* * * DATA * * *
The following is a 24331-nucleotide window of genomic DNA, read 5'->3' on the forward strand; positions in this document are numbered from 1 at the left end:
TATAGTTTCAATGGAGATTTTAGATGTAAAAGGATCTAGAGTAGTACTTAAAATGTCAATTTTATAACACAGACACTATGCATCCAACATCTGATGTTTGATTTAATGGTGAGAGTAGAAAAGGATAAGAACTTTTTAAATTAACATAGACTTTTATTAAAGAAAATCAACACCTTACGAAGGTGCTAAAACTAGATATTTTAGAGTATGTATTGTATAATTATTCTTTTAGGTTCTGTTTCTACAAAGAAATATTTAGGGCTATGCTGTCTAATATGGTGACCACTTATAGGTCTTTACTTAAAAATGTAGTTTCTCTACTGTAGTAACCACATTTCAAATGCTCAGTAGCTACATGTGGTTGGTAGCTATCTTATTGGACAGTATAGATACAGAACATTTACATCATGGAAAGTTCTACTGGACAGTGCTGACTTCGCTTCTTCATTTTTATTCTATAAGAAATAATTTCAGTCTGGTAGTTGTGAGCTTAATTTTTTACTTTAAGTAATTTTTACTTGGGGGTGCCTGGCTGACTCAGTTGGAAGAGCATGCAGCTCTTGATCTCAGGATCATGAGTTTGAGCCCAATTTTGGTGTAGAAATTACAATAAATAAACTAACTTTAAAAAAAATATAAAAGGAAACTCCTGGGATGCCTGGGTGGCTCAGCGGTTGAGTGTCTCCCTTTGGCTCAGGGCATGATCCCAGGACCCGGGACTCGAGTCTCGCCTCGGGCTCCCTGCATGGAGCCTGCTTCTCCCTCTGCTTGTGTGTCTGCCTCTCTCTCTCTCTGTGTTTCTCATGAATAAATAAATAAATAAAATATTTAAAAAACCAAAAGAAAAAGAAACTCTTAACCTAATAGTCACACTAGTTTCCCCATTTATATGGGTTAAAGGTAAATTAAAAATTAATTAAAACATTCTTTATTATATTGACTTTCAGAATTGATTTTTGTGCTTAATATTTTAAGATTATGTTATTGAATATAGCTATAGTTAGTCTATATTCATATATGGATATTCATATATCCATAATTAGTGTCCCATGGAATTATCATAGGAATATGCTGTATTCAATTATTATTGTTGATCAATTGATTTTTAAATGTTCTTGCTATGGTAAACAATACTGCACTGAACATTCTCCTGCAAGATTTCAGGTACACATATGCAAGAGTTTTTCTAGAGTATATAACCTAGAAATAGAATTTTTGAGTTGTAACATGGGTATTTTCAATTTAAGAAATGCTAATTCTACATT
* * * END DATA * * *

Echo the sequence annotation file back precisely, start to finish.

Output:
The following is a 24331-nucleotide window of genomic DNA, read 5'->3' on the forward strand; positions in this document are numbered from 1 at the left end:
TATAGTTTCAATGGAGATTTTAGATGTAAAAGGATCTAGAGTAGTACTTAAAATGTCAATTTTATAACACAGACACTATGCATCCAACATCTGATGTTTGATTTAATGGTGAGAGTAGAAAAGGATAAGAACTTTTTAAATTAACATAGACTTTTATTAAAGAAAATCAACACCTTACGAAGGTGCTAAAACTAGATATTTTAGAGTATGTATTGTATAATTATTCTTTTAGGTTCTGTTTCTACAAAGAAATATTTAGGGCTATGCTGTCTAATATGGTGACCACTTATAGGTCTTTACTTAAAAATGTAGTTTCTCTACTGTAGTAACCACATTTCAAATGCTCAGTAGCTACATGTGGTTGGTAGCTATCTTATTGGACAGTATAGATACAGAACATTTACATCATGGAAAGTTCTACTGGACAGTGCTGACTTCGCTTCTTCATTTTTATTCTATAAGAAATAATTTCAGTCTGGTAGTTGTGAGCTTAATTTTTTACTTTAAGTAATTTTTACTTGGGGGTGCCTGGCTGACTCAGTTGGAAGAGCATGCAGCTCTTGATCTCAGGATCATGAGTTTGAGCCCAATTTTGGTGTAGAAATTACAATAAATAAACTAACTTTAAAAAAAATATAAAAGGAAACTCCTGGGATGCCTGGGTGGCTCAGCGGTTGAGTGTCTCCCTTTGGCTCAGGGCATGATCCCAGGACCCGGGACTCGAGTCTCGCCTCGGGCTCCCTGCATGGAGCCTGCTTCTCCCTCTGCTTGTGTGTCTGCCTCTCTCTCTCTCTGTGTTTCTCATGAATAAATAAATAAATAAAATATTTAAAAAACCAAAAGAAAAAGAAACTCTTAACCTAATAGTCACACTAGTTTCCCCATTTATATGGGTTAAAGGTAAATTAAAAATTAATTAAAACATTCTTTATTATATTGACTTTCAGAATTGATTTTTGTGCTTAATATTTTAAGATTATGTTATTGAATATAGCTATAGTTAGTCTATATTCATATATGGATATTCATATATCCATAATTAGTGTCCCATGGAATTATCATAGGAATATGCTGTATTCAATTATTATTGTTGATCAATTGATTTTTAAATGTTCTTGCTATGGTAAACAATACTGCACTGAACATTCTCCTGCAAGATTTCAGGTACACATATGCAAGAGTTTTTCTAGAGTATATAACCTAGAAATAGAATTTTTGAGTTGTAACATGGGTATTTTCAATTTAAGAAATGCTAATTCTACATT